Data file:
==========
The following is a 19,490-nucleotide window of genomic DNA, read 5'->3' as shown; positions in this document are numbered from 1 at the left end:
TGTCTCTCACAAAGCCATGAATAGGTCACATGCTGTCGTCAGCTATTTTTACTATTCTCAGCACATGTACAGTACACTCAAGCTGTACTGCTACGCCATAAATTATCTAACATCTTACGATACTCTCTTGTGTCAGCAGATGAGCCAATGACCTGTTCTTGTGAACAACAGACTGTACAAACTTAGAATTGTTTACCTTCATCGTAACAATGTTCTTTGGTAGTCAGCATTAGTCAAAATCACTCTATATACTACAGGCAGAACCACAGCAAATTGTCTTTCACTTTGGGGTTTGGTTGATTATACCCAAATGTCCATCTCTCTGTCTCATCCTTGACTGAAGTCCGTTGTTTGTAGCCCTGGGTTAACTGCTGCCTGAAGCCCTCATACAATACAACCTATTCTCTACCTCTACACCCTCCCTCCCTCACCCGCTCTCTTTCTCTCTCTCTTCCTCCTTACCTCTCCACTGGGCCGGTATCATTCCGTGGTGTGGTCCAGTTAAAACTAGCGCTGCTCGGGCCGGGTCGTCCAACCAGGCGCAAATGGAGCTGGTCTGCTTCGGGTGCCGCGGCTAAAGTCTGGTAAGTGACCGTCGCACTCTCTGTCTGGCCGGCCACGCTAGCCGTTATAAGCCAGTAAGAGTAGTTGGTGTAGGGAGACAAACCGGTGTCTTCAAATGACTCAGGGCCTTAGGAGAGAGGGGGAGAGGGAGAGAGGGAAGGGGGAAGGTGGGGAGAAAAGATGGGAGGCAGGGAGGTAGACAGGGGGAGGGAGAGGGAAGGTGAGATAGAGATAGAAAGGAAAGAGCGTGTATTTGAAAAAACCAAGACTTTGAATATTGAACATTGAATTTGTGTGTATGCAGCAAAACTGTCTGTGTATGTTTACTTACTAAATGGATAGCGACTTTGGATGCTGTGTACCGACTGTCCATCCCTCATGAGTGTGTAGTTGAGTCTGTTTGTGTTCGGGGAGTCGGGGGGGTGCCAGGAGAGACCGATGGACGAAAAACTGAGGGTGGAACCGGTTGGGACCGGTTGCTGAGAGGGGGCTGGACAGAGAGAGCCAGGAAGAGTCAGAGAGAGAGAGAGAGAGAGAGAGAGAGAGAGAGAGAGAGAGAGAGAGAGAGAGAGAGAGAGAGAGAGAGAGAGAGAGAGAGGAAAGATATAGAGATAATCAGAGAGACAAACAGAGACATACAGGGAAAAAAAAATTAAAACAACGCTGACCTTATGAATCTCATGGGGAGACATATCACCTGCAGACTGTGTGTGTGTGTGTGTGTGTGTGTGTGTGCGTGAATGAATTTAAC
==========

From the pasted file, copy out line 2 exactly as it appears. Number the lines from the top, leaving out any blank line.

TGTCTCTCACAAAGCCATGAATAGGTCACATGCTGTCGTCAGCTATTTTTACTATTCTCAGCACATGTACAGTACACTCAAGCTGTACTGCTACGCCATAAATTATCTAACATCTTACGATACTCTCTTGTGTCAGCAGATGAGCCAATGACCTGTTCTTGTGAACAACAGACTGTACAAACTTAGAATTGTTTACCTTCATCGTAACAATGTTCTTTGGTAGTCAGCATTAGTCAAAATCACTCTATATACTACAGGCAGAACCACAGCAAATTGTCTTTCACTTTGGGGTTTGGTTGATTATACCCAAATGTCCATCTCTCTGTCTCATCCTTGACTGAAGTCCGTTGTTTGTAGCCCTGGGTTAACTGCTGCCTGAAGCCCTCATACAATACAACCTATTCTCTACCTCTACACCCTCCCTCCCTCACCCGCTCTCTTTCTCTCTCTCTTCCTCCTTACCTCTCCACTGGGCCGGTATCATTCCGTGGTGTGGTCCAGTTAAAACTAGCGCTGCTCGGGCCGGGTCGTCCAACCAGGCGCAAATGGAGCTGGTCTGCTTCGGGTGCCGCGGCTAAAGTCTGGTAAGTGACCGTCGCACTCTCTGTCTGGCCGGCCACGCTAGCCGTTATAAGCCAGTAAGAGTAGTTGGTGTAGGGAGACAAACCGGTGTCTTCAAATGACTCAGGGCCTTAGGAGAGAGGGGGAGAGGGAGAGAGGGAAGGGGGAAGGTGGGGAGAAAAGATGGGAGGCAGGGAGGTAGACAGGGGGAGGGAGAGGGAAGGTGAGATAGAGATAGAAAGGAAAGAGCGTGTATTTGAAAAAACCAAGACTTTGAATATTGAACATTGAATTTGTGTGTATGCAGCAAAACTGTCTGTGTATGTTTACTTACTAAATGGATAGCGACTTTGGATGCTGTGTACCGACTGTCCATCCCTCATGAGTGTGTAGTTGAGTCTGTTTGTGTTCGGGGAGTCGGGGGGGTGCCAGGAGAGACCGATGGACGAAAAACTGAGGGTGGAACCGGTTGGGACCGGTTGCTGAGAGGGGGCTGGACAGAGAGAGCCAGGAAGAGTCAGAGAGAGAGAGAGAGAGAGAGAGAGAGAGAGAGAGAGAGAGAGAGAGAGAGAGAGAGAGAGAGAGAGAGAGAGAGAGAGAGGAAAGATATAGAGATAATCAGAGAGACAAACAGAGACATACAGGGAAAAAAAAATTAAAACAACGCTGACCTTATGAATCTCATGGGGAGACATATCACCTGCAGACTGTGTGTGTGTGTGTGTGTGTGTGTGTGTGCGTGAATGAATTTAAC